Inland manufacturing cities experiencing explosive population growth in the late 19th century were, like Danbury, typically located in bowl-shaped valleys in hill country along sluggish or shallow rivers already polluted by industrial wastes. Williston warned in his 1886 report that “no less than eight cities and boroughs, varying in population from ten to thirty thousand, are projecting and laying down sewers to discharge into streams of moderate or small size…. The state is unprepared for summary action (while) the towns themselves resent imputations upon their right to sewer into natural watercourses.”
Concerned agencies began raising the alarm in the early 1880s. The state’s fish and game commission lamented the dwindling fish catch in the Connecticut River, musing whether “waters, so foul that fish placed in them die in fifteen minutes, can be wholesome to human lungs. …” James Bradford Olcott, a scientific farmer who developed strains of turf grass used in golf courses and who was one of the founders of the University of Connecticut, issued a call to political action in an address in Hartford to a committee of the state board of agriculture in 1886. Connecticut’s polluted rivers had become, he told his audience, “fountains of disease and death.” He blamed pollution for the state’s outflow of residents. He urged others to “Agitate! Agitate!”
These warnings fell on deaf ears in a rural-dominated state legislature that ran the state on a tight budget. Milon Pratt, a representative from rural Old Saybrook quoted in The Courant in 1896, summed up a prevailing attitude: “…the cities have drained the population from the towns, … (and) now they would drain their filth and make the towns pay for it. The cities are rich enough to find ways and means.”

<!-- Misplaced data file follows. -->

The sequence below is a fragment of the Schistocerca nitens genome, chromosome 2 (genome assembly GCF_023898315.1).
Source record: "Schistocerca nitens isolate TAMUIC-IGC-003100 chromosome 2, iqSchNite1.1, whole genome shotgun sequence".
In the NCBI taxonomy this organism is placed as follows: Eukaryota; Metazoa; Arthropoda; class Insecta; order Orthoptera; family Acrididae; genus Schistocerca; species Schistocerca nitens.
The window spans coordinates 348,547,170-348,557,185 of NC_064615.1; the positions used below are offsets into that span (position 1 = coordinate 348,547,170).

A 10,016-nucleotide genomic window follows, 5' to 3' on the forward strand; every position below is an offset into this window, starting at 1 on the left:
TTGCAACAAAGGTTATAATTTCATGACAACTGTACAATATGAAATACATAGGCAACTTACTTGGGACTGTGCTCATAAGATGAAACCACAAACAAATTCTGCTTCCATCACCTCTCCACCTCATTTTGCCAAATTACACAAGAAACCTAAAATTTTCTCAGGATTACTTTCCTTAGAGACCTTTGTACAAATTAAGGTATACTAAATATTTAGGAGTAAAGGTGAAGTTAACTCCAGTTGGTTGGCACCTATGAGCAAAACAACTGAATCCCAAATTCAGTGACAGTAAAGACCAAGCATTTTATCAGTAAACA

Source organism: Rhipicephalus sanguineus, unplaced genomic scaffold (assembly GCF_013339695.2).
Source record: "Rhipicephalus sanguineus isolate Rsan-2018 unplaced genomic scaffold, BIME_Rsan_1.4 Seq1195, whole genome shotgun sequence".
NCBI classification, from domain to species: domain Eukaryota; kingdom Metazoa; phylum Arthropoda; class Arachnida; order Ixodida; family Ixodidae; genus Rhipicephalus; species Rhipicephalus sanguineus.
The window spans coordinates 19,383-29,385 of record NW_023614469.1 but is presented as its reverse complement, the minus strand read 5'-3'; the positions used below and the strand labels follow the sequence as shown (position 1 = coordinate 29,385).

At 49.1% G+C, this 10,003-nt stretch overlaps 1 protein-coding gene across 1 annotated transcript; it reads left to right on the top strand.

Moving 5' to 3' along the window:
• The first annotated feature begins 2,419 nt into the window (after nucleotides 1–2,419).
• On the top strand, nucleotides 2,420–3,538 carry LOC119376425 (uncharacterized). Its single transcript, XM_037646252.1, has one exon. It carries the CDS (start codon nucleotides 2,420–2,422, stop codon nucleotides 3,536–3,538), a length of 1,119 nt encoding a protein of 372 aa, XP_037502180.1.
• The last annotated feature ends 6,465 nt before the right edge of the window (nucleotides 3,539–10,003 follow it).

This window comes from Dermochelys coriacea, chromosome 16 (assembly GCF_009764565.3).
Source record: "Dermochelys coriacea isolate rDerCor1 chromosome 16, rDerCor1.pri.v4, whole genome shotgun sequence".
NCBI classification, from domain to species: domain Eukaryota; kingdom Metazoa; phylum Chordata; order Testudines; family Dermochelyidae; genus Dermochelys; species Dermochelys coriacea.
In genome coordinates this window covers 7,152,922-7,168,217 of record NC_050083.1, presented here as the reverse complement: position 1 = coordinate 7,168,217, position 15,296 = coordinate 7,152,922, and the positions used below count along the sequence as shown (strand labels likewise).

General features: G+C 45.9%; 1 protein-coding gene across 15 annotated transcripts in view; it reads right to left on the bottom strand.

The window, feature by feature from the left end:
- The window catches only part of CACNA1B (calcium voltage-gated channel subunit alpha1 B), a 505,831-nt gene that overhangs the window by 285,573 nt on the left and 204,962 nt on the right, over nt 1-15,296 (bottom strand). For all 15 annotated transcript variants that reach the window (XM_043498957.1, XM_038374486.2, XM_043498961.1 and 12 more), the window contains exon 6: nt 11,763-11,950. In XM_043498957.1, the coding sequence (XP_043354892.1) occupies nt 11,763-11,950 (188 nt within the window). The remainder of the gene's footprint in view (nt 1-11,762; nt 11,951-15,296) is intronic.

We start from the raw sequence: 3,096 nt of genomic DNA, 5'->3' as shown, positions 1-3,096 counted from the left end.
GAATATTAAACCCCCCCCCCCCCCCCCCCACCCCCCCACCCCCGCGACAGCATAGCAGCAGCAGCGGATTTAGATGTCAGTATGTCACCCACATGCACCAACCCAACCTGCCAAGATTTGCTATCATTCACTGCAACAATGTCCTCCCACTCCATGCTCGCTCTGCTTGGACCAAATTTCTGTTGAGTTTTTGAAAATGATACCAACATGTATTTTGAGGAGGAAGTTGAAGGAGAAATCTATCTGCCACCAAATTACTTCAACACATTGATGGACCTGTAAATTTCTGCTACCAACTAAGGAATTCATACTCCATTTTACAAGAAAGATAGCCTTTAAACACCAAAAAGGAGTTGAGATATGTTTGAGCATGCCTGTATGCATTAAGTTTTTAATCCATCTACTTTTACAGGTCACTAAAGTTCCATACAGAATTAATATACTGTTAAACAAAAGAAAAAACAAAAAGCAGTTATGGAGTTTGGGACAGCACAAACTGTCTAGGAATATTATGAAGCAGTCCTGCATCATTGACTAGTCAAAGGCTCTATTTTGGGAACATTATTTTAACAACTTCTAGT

New Britain Faces First Suit
For McArthur and others whose livelihoods were threatened by this pollution, the only recourse was civil action in the state’s courts. New Britain faced the first of these suits, filed in 1891 by Henry Kellogg of Newington. The Hardware City had built a system of sewers that emptied into Piper’s Brook. New Britain’s sewage tripled Piper’s Brook’s volume and added a trail of sulfurous fumes as the stream flowed through Newington, into the Park River in Hartford, by the State Capitol, and ultimately into the Connecticut River.
Kellogg contended that the City of New Britain had de-valued his property without compensation, while the city argued that the general assembly had granted it that right and that the stream was already polluted by industry. Kellogg won his case, but backed away from asking for an injunction. The state supreme court upheld the decision in 1892. New Britain would eventually pay settlements to 27 property owners in Newington and New Britain. After the City of Hartford in 1899 and citizens of Middletown in 1902 sued New Britain over sewage pollution, the city cast about for a treatment site, finally settling on a field purchased in the neighboring town of Berlin. Between settlements, land acquisition, and construction costs for a treatment plant, by 1901 New Britain had spent more than a million dollars to solve its sewage problem, a small fortune for that time.